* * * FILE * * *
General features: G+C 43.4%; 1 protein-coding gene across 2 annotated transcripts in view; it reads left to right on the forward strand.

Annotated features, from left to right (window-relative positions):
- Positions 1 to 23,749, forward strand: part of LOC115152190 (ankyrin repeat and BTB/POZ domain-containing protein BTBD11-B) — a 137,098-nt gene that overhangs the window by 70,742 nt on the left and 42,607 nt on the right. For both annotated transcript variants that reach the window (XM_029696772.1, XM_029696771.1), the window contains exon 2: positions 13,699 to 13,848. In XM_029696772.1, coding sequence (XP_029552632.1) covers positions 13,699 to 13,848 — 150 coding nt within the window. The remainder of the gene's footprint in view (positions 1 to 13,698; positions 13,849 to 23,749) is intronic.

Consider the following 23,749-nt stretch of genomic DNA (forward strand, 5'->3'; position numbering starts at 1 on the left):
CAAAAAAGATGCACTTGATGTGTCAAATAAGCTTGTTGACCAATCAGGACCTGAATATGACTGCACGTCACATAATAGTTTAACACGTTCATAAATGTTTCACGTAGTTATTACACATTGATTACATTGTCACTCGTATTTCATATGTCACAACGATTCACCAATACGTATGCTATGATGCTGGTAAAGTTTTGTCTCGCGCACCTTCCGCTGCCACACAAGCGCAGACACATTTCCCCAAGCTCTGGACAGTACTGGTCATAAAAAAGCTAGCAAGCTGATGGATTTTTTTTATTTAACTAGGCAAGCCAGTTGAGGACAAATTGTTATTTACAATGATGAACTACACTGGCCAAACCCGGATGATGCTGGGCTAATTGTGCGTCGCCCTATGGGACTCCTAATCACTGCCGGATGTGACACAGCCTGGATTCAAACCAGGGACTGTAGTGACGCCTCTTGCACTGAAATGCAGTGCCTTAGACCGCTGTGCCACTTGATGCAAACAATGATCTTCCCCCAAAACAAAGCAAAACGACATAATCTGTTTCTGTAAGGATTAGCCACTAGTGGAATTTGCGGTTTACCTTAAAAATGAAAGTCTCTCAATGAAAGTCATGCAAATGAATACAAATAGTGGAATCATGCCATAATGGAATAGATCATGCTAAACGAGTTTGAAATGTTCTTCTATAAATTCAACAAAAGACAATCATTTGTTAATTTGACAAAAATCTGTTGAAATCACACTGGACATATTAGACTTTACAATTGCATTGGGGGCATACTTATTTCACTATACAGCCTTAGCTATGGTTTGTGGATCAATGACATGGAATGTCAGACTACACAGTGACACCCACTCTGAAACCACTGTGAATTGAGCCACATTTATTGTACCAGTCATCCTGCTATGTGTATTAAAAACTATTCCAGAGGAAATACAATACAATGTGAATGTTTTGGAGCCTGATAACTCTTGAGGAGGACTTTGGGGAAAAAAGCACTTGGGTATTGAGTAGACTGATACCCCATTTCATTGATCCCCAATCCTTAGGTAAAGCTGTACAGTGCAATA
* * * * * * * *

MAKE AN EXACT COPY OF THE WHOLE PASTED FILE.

General features: G+C 43.4%; 1 protein-coding gene across 2 annotated transcripts in view; it reads left to right on the forward strand.

Annotated features, from left to right (window-relative positions):
- Positions 1 to 23,749, forward strand: part of LOC115152190 (ankyrin repeat and BTB/POZ domain-containing protein BTBD11-B) — a 137,098-nt gene that overhangs the window by 70,742 nt on the left and 42,607 nt on the right. For both annotated transcript variants that reach the window (XM_029696772.1, XM_029696771.1), the window contains exon 2: positions 13,699 to 13,848. In XM_029696772.1, coding sequence (XP_029552632.1) covers positions 13,699 to 13,848 — 150 coding nt within the window. The remainder of the gene's footprint in view (positions 1 to 13,698; positions 13,849 to 23,749) is intronic.

Consider the following 23,749-nt stretch of genomic DNA (forward strand, 5'->3'; position numbering starts at 1 on the left):
CAAAAAAGATGCACTTGATGTGTCAAATAAGCTTGTTGACCAATCAGGACCTGAATATGACTGCACGTCACATAATAGTTTAACACGTTCATAAATGTTTCACGTAGTTATTACACATTGATTACATTGTCACTCGTATTTCATATGTCACAACGATTCACCAATACGTATGCTATGATGCTGGTAAAGTTTTGTCTCGCGCACCTTCCGCTGCCACACAAGCGCAGACACATTTCCCCAAGCTCTGGACAGTACTGGTCATAAAAAAGCTAGCAAGCTGATGGATTTTTTTTATTTAACTAGGCAAGCCAGTTGAGGACAAATTGTTATTTACAATGATGAACTACACTGGCCAAACCCGGATGATGCTGGGCTAATTGTGCGTCGCCCTATGGGACTCCTAATCACTGCCGGATGTGACACAGCCTGGATTCAAACCAGGGACTGTAGTGACGCCTCTTGCACTGAAATGCAGTGCCTTAGACCGCTGTGCCACTTGATGCAAACAATGATCTTCCCCCAAAACAAAGCAAAACGACATAATCTGTTTCTGTAAGGATTAGCCACTAGTGGAATTTGCGGTTTACCTTAAAAATGAAAGTCTCTCAATGAAAGTCATGCAAATGAATACAAATAGTGGAATCATGCCATAATGGAATAGATCATGCTAAACGAGTTTGAAATGTTCTTCTATAAATTCAACAAAAGACAATCATTTGTTAATTTGACAAAAATCTGTTGAAATCACACTGGACATATTAGACTTTACAATTGCATTGGGGGCATACTTATTTCACTATACAGCCTTAGCTATGGTTTGTGGATCAATGACATGGAATGTCAGACTACACAGTGACACCCACTCTGAAACCACTGTGAATTGAGCCACATTTATTGTACCAGTCATCCTGCTATGTGTATTAAAAACTATTCCAGAGGAAATACAATACAATGTGAATGTTTTGGAGCCTGATAACTCTTGAGGAGGACTTTGGGGAAAAAAGCACTTGGGTATTGAGTAGACTGATACCCCATTTCATTGATCCCCAATCCTTAGGTAAAGCTGTACAGTGCAATA